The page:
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These fist-sized bronze Roman artifacts found in France, Switzerland and Germany pose a fascinating problem for archaeologists: they just don’t have a clear purpose, but many are covered in symbols, some undecipherable and others relating to the Zodiac. But for all the speculation on their use, including that they may have been surveying instruments, some experts believe the Roman dodecahedra were merely decorative candlesticks.
A Roman dodecahedron is a small hollow object made of bronze or stone, with a dodecahedral shape: twelve flat pentagonal faces, each having a circular hole in the middle which connects to the hollowed-out center. Roman dodecahedra date from the 2nd or 3rd centuries CE. About a hundred of these dodecahedra have been found from Wales to Hungary and to the east of Italy, with most found in Germany and France. Ranging from 4 cm to 11 cm in size, they also vary in terms of textures. Most of them are made of bronze but some also seem to be made of stone. The function or use of the dodecahedra is unknown; no mention of them has been found in contemporary accounts or pictures of the time. Speculated uses include candlestick holders (wax was found inside one example); dice; survey instruments; devices for determining the optimal sowing date for winter grain; that they were used to calibrate water pipes; and army standard bases. It has also been suggested that they may have been religious artifacts of some kind. This latter speculation is based on the fact that most of the examples have been found in Gallo-Roman sites.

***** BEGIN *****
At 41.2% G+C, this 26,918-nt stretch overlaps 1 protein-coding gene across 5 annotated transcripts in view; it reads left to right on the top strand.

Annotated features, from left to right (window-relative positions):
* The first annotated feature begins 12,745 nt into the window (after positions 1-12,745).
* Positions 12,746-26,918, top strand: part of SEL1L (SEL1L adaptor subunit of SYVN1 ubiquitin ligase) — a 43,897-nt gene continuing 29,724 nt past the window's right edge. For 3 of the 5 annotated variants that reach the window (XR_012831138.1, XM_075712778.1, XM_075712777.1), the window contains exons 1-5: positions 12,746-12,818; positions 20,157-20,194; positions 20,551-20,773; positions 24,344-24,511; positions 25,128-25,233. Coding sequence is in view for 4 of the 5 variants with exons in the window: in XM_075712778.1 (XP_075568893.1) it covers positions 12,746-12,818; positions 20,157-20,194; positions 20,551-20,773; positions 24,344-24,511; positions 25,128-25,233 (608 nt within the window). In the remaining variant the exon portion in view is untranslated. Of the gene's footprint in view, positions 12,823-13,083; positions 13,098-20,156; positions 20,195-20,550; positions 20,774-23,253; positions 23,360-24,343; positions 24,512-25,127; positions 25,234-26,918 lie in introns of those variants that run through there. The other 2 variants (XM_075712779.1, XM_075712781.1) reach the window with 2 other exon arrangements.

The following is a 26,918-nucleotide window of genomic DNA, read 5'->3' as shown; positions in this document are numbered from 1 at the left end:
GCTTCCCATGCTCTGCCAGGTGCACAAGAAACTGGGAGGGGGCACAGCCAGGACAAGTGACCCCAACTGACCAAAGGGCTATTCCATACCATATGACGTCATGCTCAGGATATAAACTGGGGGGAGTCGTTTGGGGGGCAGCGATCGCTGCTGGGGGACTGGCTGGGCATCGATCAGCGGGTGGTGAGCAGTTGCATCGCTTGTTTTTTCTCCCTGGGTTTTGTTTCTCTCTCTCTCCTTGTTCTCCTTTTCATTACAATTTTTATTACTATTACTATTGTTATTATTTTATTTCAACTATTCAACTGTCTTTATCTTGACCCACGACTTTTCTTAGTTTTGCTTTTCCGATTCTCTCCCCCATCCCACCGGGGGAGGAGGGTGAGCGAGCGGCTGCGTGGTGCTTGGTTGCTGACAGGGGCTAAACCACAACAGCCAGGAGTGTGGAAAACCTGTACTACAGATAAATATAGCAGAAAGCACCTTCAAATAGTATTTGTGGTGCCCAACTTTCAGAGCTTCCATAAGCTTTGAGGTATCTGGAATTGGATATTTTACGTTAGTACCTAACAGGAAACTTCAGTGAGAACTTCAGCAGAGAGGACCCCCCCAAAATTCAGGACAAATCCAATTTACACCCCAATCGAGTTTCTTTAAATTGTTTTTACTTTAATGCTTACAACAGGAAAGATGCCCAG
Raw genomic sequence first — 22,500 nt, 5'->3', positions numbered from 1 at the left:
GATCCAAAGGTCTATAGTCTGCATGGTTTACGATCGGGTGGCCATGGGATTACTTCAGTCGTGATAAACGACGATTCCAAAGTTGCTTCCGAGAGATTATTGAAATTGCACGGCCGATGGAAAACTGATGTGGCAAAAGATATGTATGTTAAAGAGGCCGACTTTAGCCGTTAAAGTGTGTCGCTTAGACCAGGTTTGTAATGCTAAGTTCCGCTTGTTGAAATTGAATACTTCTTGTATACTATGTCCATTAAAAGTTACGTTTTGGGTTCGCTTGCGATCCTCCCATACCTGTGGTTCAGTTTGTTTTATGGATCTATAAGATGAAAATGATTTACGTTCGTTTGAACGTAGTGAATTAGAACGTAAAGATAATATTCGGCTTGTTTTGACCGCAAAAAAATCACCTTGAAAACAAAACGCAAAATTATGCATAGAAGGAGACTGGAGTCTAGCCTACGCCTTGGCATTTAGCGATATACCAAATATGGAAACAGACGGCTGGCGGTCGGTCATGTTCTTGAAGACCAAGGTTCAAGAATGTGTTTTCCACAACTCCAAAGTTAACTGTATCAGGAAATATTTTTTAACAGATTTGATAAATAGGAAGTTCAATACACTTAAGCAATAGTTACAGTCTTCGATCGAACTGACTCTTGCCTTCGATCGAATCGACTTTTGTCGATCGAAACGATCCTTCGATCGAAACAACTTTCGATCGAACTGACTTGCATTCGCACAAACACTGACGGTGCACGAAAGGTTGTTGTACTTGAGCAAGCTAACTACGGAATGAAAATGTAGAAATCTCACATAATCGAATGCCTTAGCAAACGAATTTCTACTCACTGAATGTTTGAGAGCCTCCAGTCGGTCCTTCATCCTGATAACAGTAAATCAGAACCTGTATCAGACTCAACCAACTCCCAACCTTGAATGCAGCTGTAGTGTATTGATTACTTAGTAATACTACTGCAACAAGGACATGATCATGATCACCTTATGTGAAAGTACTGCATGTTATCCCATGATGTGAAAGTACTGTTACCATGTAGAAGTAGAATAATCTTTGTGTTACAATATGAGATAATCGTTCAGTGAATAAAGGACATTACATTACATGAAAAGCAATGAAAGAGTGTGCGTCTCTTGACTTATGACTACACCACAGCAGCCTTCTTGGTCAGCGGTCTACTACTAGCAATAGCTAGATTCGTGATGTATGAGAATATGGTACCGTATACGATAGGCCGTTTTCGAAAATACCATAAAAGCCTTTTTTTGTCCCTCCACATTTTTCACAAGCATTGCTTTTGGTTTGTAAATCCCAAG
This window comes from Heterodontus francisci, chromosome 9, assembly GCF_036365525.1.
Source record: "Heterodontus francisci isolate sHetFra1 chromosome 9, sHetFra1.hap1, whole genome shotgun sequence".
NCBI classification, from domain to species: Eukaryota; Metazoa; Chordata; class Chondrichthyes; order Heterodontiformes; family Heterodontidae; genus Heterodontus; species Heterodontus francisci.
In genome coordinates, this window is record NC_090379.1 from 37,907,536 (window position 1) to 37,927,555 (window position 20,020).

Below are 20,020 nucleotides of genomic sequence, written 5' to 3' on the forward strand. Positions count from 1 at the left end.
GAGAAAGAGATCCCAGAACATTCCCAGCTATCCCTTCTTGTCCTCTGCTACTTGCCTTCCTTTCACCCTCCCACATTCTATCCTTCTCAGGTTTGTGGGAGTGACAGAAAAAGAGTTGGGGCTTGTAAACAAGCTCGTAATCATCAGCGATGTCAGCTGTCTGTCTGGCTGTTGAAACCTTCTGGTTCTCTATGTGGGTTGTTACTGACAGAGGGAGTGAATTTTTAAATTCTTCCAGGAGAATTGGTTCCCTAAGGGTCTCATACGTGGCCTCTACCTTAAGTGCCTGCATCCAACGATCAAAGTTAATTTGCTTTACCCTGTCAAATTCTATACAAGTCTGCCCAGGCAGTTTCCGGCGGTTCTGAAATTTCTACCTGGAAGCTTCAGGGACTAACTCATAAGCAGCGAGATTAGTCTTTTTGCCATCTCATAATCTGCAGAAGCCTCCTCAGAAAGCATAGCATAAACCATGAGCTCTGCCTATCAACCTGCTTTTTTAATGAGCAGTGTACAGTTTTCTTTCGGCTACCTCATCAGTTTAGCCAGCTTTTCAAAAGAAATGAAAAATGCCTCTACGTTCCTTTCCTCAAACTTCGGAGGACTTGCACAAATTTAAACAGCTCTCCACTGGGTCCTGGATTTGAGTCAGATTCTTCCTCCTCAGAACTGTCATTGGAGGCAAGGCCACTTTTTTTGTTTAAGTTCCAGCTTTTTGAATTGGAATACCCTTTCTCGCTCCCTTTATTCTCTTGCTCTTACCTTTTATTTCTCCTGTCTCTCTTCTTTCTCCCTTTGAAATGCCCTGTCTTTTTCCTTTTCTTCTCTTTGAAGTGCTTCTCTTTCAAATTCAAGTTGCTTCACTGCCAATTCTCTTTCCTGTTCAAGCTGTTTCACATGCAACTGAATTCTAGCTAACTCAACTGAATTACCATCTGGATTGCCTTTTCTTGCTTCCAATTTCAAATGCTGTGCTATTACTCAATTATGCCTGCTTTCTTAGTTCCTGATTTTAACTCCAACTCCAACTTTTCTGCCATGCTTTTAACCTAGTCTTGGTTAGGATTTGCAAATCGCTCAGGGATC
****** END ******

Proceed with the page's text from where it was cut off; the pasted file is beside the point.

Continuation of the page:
From the Roman twenty-sided die auctioned for $18k in 2008 (pictured above), to the discovery of pieces in the tombs of pharaohs in ancient Egypt
An archaeologist recently published a paper musing over the large amount of dice and playing pieces found in a 4500 year old city in Pakistan.
escapist magazine / Gamers Ruled Ancient City in Pakistan
Plutarch, the famous Greek historian reportedly identified the dodecahedron as a vital instrument for zodiac signs. The twelve sides represent the twelve animals in the circle of the Zodiac, but even this theory comes under contest when the argument of the knobs as decoration is presented.
reply to post by jiggerj
There are twelve positions that coincide with the Roman calendar that switched to 12 months in a year in 700 BCE. In order to keep this new calender fresh in the minds of the citizens, these dodecahedra were designed so that the current month would be positioned at the top. How's that for a stretch of the imagination?
reply to post by bigfatfurrytexan
You burn a candle with the candle protruding from the hold corresponding the the sign you are under (or praying to).